OPEC sees $70-$90 as floor for oil prices - paper

ALGIERS Sat Oct 18, 2008 5:06pm IST

Algerian Oil Minister and OPEC President Chakib Khelil arrives for a news conference in Vienna in this September 10, 2008 file photo. REUTERS/Heinz-Peter Bader

Algerian Oil Minister and OPEC President Chakib Khelil arrives for a news conference in Vienna in this September 10, 2008 file photo.

Credit: Reuters/Heinz-Peter Bader

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ALGIERS (Reuters) - OPEC oil producers see oil prices bottoming at $70-$90 per barrel, OPEC President Chakib Khelil was quoted as saying in Saturday's edition of Algerian daily El Watan.

The comments come before the Organization of the Petroleum Exporting Countries holds an emergency meeting on Oct. 24 in Vienna to discuss the impact of economic weakness on oil markets.

"Normally, OPEC has no price target. The market decides on prices. But people say that the bottom price, the bottom cost below which we can not step down, is between $70 and $90 per barrel," El Watan quoted Khelil as telling reporters.

He cited cases of Canada and Brazil, where oil could not pumped if prices were to fall below $70 per barrel.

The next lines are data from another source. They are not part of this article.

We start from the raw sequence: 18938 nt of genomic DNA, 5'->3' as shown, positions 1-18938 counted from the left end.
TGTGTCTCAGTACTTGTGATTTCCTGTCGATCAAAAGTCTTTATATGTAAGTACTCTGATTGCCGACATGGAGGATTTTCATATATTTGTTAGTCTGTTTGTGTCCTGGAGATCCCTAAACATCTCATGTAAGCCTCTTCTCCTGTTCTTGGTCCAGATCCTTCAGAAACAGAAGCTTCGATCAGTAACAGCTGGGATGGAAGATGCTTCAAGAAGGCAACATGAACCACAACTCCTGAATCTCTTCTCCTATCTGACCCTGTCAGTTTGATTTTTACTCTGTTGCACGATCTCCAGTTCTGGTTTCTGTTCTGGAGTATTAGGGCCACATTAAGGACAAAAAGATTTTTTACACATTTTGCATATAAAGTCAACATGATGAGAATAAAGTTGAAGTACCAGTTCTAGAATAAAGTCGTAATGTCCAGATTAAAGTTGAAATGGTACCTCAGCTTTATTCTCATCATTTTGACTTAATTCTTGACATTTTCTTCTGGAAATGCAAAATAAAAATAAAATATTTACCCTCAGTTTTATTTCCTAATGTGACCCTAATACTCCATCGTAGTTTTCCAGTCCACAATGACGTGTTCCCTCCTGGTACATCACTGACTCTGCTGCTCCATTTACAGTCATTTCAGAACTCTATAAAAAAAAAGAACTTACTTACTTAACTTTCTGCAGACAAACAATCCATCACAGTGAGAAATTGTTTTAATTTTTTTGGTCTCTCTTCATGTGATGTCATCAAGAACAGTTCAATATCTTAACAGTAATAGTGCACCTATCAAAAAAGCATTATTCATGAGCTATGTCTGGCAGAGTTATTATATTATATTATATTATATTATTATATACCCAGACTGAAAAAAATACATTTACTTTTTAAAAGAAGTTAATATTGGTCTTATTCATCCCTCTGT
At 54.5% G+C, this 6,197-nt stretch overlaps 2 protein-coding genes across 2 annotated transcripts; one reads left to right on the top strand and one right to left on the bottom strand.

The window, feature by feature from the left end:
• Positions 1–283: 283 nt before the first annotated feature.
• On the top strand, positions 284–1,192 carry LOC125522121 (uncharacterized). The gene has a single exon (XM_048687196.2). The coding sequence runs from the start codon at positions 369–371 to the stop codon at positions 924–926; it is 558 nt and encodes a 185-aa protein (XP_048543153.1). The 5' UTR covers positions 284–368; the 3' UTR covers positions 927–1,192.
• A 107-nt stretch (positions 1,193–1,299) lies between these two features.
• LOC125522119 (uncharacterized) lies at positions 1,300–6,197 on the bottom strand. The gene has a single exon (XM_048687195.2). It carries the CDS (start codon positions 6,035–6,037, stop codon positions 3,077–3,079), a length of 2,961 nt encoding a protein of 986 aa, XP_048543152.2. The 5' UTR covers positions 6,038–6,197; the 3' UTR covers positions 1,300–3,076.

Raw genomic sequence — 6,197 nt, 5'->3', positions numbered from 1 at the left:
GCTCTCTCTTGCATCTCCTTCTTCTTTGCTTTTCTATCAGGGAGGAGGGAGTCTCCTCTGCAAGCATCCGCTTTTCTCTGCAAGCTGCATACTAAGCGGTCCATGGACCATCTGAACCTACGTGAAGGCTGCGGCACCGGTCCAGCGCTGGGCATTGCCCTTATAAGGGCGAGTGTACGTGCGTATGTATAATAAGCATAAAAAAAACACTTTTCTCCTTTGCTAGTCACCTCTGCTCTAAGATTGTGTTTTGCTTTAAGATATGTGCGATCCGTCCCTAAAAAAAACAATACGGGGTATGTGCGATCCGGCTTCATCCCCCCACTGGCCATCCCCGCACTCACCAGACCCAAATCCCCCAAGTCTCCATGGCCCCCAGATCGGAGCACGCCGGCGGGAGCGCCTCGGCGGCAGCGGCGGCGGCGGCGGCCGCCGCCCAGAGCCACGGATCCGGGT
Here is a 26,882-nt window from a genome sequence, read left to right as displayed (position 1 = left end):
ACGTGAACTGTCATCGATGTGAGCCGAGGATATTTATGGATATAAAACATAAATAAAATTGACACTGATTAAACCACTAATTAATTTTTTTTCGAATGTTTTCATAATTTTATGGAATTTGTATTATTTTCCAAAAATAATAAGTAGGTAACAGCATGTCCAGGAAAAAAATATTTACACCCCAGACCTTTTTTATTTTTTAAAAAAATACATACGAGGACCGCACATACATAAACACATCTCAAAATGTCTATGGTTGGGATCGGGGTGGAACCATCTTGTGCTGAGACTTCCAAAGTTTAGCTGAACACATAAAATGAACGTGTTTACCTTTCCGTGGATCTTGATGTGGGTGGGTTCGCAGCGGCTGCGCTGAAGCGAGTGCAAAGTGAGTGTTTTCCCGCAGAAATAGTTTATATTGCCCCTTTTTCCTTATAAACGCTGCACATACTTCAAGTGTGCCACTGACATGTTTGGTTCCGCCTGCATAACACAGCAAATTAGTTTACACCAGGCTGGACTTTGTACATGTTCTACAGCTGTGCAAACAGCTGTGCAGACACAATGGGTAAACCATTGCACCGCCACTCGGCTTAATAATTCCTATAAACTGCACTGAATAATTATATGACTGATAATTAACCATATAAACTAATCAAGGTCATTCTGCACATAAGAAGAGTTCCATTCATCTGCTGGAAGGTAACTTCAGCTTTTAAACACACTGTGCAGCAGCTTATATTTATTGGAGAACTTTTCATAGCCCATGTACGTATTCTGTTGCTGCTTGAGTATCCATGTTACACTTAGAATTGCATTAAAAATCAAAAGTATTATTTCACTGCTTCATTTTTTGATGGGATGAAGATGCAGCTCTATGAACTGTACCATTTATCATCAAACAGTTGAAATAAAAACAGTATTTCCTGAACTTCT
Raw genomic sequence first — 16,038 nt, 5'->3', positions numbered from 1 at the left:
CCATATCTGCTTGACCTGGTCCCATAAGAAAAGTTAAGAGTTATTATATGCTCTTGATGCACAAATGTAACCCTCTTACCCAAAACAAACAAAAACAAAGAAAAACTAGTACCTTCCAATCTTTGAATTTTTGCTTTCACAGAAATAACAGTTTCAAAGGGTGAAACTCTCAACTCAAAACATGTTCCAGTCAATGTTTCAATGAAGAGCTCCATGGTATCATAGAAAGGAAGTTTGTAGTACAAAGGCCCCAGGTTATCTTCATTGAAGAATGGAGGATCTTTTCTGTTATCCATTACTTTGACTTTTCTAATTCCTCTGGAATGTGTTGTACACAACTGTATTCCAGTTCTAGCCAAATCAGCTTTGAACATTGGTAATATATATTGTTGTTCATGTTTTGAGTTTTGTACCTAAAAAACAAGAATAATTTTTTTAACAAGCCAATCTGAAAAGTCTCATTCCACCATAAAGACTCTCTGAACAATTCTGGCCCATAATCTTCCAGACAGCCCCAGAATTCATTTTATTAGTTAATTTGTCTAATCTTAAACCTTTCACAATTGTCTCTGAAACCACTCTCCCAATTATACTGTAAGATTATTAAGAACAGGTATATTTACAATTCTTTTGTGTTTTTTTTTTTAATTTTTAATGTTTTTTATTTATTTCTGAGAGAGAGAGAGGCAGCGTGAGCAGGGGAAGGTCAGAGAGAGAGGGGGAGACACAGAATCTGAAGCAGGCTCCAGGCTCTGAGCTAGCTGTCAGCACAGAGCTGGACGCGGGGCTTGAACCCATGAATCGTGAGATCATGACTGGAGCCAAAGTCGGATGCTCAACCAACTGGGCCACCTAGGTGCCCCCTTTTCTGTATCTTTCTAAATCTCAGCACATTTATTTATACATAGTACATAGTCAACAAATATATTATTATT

Khelil, who is also Algeria's energy and mining minister, added: "It is obvious that to ensure market balance, supplies must be reduced."

"I cannot tell you now what the level would be. We have to meet and decide. I can not give an answer, the answer will come from the OPEC meeting," Khelil was quoted as saying in reply to question about how much OPEC would trim supplies.

On Friday, Khelil told Algerian state radio a "decision will be taken to lower oil supply by some OPEC members so that the oil price will not be damaged.

"This decision will not be implemented immediately because there are contracts, but will probably be implemented 40 days after it (the decision) is taken."

He did not say which countries were likely to cut supplies.

Pressure is mounting within OPEC to reduce supplies as oil prices have fallen more than 50 percent from July's record of $147.27 and expectations have grown that a global recession will erode fuel demand.

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